Harsha KJ, Nair JS. Chiari I malformation associated with turner syndrome. J Neurosci Rural Pract [serial online] 2017 [cited 2019 Mar 18];8:277-80. Available from: http://www.ruralneuropractice.com/text.asp?2017/8/2/277/203840


   Introduction Top


Turner syndrome (TS) is a rare genetic disease due to the absence of one X chromosome. Neurological manifestations in TS are less frequent. Epilepsy and central nervous system (CNS) tumors account for most of the cases. While neuropsychological abnormalities are more common, they need extensive battery of tests for the identification of specific conditions. Conventional imaging techniques identify gross structural abnormalities, while subtle structural, chemical, and functional abnormalities in the brain are explored by recent advanced techniques in neuroimaging, namely, Voxel-based morphometry (VBM), surface-based morphometry, magnetic resonance spectroscopy (MRS), diffusion tensor imaging (DTI), tractography, and functional magnetic resonance imaging (fMRI). Gross congenital abnormalities are rare and only a few cases are reported in the literature. We describe a first case of Chiari I malformation associated with TS and review about gross and subtle structural, functional, and chemical abnormalities of CNS reported in literature.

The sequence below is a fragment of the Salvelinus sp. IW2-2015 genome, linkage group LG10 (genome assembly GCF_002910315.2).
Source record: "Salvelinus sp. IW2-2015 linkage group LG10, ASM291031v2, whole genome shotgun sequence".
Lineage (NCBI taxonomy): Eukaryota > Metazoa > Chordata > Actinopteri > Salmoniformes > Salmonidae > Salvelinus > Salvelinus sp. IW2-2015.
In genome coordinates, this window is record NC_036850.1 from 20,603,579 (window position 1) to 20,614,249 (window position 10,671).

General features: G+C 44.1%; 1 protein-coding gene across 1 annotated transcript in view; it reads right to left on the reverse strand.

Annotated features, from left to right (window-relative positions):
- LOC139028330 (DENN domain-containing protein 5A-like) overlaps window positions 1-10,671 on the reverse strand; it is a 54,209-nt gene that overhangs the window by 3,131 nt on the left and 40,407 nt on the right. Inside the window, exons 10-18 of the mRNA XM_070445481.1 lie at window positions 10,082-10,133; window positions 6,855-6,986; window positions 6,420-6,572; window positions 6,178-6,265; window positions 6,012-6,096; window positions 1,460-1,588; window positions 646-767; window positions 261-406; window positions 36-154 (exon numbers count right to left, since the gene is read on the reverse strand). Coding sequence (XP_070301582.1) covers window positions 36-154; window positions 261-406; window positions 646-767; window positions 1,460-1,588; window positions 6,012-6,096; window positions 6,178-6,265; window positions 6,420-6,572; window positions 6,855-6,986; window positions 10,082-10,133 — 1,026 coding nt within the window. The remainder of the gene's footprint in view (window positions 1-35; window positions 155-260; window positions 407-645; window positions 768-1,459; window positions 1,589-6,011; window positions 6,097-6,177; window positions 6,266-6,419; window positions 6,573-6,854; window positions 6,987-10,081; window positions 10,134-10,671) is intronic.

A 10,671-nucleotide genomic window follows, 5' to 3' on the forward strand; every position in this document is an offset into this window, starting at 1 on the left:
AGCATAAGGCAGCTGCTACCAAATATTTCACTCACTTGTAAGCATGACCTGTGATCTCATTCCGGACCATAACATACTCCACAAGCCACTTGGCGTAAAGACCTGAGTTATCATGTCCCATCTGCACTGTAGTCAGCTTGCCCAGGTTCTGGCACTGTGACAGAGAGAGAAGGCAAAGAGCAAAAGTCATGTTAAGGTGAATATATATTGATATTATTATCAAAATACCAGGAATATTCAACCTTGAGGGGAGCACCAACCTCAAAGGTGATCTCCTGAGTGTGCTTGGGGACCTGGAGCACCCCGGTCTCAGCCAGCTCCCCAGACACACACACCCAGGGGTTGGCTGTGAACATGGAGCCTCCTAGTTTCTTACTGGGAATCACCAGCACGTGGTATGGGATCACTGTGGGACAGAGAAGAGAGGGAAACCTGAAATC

Case Report Top


A 12-year-old female presented with a history of headache of 2 months duration. The headache was in bifrontal region and vertex, more in the early morning, and aggravated with coughing. It started with a bout of respiratory tract infection 2 months back; headache persisted even after the remission of respiratory tract infection. She is only child born to nonconsanguinous parents. There was no history of perinatal insult, cried immediately after delivery. After 2 weeks of birth, she developed respiratory distress. Webbing of the neck was noticed. On evaluation, echocardiogram revealed ventricular septal defect and persistent ductus arteriosus. Her karyotyping disclosed a chromosomal abnormality 46, XO suggestive of TS. She had a history of recurrent respiratory infections and features of cardiac failure during her childhood.